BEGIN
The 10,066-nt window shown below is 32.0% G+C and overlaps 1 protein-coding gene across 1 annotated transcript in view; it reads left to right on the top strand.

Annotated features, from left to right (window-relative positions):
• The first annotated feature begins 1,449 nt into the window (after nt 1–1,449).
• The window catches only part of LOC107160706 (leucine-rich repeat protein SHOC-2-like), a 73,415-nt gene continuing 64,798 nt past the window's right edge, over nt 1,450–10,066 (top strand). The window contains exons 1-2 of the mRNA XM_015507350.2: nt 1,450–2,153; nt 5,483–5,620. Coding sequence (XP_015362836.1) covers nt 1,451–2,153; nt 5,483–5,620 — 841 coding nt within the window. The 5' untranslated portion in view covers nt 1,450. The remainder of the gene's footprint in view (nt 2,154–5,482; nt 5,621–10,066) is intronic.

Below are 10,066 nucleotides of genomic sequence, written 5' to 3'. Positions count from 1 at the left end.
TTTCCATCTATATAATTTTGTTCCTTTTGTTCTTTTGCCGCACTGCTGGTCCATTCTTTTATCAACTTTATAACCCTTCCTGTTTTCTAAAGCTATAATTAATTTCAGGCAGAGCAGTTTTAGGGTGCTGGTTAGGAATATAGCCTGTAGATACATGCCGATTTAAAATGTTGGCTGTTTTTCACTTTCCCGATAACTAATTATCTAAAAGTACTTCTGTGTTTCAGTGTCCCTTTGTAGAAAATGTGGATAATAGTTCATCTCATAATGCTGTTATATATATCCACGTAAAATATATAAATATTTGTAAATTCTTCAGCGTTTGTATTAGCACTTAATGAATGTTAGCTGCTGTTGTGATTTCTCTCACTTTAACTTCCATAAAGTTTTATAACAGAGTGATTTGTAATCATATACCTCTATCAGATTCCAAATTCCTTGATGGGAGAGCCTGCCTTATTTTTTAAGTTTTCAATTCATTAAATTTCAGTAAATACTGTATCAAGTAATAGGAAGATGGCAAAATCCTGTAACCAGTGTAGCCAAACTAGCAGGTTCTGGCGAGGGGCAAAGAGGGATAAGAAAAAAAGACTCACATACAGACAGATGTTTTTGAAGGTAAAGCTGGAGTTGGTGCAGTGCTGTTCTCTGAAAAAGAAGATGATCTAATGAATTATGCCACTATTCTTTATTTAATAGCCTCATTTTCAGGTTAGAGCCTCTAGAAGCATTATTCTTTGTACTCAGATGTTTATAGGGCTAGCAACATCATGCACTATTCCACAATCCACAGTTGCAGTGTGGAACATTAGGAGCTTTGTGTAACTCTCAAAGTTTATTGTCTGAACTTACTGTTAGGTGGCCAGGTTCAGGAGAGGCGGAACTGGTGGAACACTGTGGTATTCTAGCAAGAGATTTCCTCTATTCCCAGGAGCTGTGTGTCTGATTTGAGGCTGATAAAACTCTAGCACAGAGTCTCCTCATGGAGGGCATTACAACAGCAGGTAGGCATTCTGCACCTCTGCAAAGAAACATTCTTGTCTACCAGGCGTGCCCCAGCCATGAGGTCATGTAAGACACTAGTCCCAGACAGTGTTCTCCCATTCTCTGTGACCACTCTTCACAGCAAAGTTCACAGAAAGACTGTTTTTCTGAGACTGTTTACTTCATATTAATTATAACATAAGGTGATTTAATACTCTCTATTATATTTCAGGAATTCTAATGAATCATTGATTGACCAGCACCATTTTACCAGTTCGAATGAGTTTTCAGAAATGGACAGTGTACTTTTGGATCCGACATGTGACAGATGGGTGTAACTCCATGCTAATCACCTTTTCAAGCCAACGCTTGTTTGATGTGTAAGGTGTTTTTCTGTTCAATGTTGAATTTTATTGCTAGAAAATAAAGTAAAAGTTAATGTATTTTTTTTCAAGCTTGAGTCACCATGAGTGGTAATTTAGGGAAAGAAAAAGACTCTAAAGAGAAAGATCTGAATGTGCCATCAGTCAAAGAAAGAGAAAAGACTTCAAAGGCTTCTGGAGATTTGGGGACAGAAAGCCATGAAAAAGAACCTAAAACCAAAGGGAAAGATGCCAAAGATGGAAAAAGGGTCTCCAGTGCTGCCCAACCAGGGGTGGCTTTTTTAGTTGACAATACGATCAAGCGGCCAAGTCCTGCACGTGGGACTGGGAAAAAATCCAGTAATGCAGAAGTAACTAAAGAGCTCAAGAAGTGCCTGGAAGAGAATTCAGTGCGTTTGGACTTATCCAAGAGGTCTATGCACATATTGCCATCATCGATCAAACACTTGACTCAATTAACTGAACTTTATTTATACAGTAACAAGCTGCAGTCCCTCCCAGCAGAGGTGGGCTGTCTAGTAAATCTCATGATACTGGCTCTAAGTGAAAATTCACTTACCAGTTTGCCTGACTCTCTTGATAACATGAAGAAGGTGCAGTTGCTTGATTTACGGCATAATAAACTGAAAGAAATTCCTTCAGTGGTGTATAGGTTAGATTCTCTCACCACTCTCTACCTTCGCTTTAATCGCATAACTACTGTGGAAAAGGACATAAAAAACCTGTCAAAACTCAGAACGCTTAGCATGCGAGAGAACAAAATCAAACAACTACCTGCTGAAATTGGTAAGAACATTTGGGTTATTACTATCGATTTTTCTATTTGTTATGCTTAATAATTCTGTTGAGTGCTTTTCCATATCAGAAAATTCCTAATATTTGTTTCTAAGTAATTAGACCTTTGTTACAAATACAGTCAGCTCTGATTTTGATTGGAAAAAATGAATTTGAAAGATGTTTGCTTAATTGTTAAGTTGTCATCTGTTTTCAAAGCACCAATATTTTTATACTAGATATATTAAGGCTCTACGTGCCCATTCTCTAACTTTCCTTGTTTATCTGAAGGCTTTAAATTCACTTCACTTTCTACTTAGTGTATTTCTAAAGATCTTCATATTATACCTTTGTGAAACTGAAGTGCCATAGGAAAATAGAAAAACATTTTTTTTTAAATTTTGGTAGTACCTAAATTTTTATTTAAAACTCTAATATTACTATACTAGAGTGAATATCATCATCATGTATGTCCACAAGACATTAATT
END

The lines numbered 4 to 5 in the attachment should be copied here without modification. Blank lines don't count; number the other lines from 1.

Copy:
• The window catches only part of LOC107160706 (leucine-rich repeat protein SHOC-2-like), a 73,415-nt gene continuing 64,798 nt past the window's right edge, over nt 1,450–10,066 (top strand). The window contains exons 1-2 of the mRNA XM_015507350.2: nt 1,450–2,153; nt 5,483–5,620. Coding sequence (XP_015362836.1) covers nt 1,451–2,153; nt 5,483–5,620 — 841 coding nt within the window. The 5' untranslated portion in view covers nt 1,450. The remainder of the gene's footprint in view (nt 2,154–5,482; nt 5,621–10,066) is intronic.

Below are 10,066 nucleotides of genomic sequence, written 5' to 3'. Positions count from 1 at the left end.